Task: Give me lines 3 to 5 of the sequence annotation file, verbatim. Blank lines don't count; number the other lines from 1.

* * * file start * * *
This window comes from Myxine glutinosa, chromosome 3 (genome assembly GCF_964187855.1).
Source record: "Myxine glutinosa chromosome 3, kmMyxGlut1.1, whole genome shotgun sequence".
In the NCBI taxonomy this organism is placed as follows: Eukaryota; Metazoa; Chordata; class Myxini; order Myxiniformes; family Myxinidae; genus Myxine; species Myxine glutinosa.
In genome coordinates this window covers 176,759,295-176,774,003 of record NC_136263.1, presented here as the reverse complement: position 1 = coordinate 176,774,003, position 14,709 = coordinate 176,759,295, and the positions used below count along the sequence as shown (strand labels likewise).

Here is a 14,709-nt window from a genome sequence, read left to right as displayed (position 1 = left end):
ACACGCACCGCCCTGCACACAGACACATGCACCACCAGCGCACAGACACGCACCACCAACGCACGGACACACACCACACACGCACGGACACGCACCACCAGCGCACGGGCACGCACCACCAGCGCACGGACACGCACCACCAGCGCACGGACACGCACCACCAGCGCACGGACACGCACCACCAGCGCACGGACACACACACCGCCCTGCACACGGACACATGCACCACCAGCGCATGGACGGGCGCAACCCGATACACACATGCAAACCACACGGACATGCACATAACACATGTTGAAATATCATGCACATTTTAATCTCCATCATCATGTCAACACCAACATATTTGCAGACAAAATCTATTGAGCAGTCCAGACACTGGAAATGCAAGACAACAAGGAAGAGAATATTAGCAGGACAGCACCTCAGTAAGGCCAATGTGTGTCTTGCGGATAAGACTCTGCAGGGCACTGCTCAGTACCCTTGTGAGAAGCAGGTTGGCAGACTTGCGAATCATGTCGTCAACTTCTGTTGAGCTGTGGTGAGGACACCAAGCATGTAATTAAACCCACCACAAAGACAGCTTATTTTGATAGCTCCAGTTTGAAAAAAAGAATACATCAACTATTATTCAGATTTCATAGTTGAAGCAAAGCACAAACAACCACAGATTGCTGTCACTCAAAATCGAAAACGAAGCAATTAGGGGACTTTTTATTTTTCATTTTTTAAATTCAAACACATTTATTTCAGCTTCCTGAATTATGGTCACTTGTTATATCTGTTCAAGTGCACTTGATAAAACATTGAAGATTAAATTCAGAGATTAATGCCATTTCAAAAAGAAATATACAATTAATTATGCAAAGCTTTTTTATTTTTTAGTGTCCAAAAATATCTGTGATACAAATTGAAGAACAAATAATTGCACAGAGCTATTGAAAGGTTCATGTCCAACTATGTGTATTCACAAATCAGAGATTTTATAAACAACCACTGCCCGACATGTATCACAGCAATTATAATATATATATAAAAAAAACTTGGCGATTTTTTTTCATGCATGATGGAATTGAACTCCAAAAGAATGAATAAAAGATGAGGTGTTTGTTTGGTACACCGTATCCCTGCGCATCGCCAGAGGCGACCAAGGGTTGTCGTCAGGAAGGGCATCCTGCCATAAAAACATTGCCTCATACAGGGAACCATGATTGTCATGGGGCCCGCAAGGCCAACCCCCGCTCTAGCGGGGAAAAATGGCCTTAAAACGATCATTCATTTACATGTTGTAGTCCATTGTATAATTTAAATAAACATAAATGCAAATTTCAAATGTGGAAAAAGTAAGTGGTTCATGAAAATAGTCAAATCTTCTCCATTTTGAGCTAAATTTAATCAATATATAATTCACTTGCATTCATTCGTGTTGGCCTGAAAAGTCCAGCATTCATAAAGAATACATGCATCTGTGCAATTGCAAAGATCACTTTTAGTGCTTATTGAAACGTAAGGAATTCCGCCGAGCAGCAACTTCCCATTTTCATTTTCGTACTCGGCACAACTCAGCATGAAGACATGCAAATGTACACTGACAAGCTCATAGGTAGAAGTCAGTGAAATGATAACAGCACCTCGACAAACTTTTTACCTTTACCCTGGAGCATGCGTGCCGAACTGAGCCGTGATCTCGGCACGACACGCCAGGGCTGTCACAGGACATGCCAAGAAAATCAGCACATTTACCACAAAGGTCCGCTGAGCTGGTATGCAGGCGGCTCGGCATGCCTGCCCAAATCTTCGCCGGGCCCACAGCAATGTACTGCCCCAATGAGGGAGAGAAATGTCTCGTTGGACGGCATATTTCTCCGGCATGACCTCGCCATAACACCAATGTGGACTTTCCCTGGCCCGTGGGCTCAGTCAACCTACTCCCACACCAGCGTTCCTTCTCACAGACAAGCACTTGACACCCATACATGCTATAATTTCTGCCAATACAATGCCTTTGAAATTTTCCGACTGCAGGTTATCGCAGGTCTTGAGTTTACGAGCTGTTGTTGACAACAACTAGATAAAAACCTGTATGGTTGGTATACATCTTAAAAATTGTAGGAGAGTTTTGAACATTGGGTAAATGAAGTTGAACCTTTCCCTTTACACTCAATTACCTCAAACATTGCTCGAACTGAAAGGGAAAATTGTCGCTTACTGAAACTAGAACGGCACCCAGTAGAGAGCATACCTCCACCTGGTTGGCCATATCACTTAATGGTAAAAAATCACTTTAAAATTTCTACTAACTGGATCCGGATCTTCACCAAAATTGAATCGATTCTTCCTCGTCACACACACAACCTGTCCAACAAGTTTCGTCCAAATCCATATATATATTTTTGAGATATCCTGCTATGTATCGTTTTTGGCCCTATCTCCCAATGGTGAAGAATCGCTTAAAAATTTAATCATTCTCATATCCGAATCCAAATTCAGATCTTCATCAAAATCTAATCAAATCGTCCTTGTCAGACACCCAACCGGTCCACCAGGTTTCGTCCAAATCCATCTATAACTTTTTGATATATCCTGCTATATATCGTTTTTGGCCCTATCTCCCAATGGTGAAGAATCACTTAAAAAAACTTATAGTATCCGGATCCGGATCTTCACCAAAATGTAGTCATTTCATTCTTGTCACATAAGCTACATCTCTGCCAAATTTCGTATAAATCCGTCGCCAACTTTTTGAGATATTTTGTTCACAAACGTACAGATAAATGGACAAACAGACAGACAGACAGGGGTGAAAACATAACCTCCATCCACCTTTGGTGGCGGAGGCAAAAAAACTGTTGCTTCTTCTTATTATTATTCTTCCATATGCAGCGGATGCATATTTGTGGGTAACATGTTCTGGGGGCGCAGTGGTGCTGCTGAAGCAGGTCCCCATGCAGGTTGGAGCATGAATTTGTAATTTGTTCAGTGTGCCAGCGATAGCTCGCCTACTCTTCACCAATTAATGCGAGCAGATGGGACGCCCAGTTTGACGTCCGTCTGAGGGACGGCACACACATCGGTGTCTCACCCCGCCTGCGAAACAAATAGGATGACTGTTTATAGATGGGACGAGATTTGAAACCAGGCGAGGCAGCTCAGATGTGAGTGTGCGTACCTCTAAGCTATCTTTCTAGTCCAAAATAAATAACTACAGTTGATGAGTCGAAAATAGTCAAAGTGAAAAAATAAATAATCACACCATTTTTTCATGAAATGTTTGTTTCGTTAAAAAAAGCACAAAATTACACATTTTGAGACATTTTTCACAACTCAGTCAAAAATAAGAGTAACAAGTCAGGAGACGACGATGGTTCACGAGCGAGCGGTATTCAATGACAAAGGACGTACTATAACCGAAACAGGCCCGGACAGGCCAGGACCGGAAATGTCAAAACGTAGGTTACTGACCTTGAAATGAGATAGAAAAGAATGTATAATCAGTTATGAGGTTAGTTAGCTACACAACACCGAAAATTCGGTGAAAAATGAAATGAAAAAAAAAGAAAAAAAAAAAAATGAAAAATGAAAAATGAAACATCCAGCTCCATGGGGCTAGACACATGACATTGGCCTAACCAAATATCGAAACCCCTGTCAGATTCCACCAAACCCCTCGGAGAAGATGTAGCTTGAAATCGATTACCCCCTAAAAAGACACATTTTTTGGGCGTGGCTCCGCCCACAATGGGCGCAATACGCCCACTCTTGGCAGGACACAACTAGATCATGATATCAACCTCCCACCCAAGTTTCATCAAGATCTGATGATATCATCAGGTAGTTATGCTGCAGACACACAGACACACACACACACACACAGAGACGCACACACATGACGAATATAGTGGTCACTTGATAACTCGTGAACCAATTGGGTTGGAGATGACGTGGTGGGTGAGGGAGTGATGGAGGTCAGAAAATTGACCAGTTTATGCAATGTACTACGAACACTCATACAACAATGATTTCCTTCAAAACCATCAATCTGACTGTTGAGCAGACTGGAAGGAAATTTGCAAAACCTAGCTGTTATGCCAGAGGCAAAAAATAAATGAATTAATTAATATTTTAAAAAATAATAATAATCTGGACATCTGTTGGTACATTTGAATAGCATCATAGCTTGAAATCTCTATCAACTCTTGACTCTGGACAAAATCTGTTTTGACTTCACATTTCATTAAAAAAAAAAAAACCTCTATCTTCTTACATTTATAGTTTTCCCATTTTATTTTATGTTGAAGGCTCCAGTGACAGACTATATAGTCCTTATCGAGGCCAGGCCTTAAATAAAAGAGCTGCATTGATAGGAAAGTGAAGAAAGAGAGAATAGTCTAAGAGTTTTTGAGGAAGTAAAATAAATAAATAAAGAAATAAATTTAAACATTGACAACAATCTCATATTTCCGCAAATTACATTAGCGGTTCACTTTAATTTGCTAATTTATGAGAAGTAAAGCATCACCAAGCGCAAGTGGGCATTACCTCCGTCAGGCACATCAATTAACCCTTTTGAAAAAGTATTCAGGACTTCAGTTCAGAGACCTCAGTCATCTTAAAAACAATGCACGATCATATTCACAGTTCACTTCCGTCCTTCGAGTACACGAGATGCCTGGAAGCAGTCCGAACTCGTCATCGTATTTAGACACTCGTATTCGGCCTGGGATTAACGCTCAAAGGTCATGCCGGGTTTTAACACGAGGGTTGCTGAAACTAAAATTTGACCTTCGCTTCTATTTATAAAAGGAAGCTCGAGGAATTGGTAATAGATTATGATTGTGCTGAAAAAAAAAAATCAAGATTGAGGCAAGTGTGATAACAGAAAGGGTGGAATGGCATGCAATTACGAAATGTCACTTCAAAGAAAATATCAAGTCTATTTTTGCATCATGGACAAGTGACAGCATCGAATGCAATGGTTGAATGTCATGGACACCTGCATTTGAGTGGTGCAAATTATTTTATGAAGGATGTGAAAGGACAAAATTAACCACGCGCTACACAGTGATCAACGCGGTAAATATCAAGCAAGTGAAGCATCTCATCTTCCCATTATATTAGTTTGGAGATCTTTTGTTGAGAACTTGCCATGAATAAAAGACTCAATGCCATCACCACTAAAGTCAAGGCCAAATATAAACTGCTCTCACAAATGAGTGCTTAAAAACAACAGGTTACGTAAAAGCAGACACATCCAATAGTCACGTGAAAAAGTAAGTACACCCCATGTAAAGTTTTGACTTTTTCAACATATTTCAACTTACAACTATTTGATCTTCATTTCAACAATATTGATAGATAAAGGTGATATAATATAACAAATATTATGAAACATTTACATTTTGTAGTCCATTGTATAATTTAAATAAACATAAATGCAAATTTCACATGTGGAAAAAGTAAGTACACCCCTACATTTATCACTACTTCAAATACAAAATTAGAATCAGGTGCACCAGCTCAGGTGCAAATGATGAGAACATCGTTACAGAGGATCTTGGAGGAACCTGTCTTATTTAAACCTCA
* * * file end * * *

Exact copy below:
In the NCBI taxonomy this organism is placed as follows: Eukaryota; Metazoa; Chordata; class Myxini; order Myxiniformes; family Myxinidae; genus Myxine; species Myxine glutinosa.
In genome coordinates this window covers 176,759,295-176,774,003 of record NC_136263.1, presented here as the reverse complement: position 1 = coordinate 176,774,003, position 14,709 = coordinate 176,759,295, and the positions used below count along the sequence as shown (strand labels likewise).

Here is a 14,709-nt window from a genome sequence, read left to right as displayed (position 1 = left end):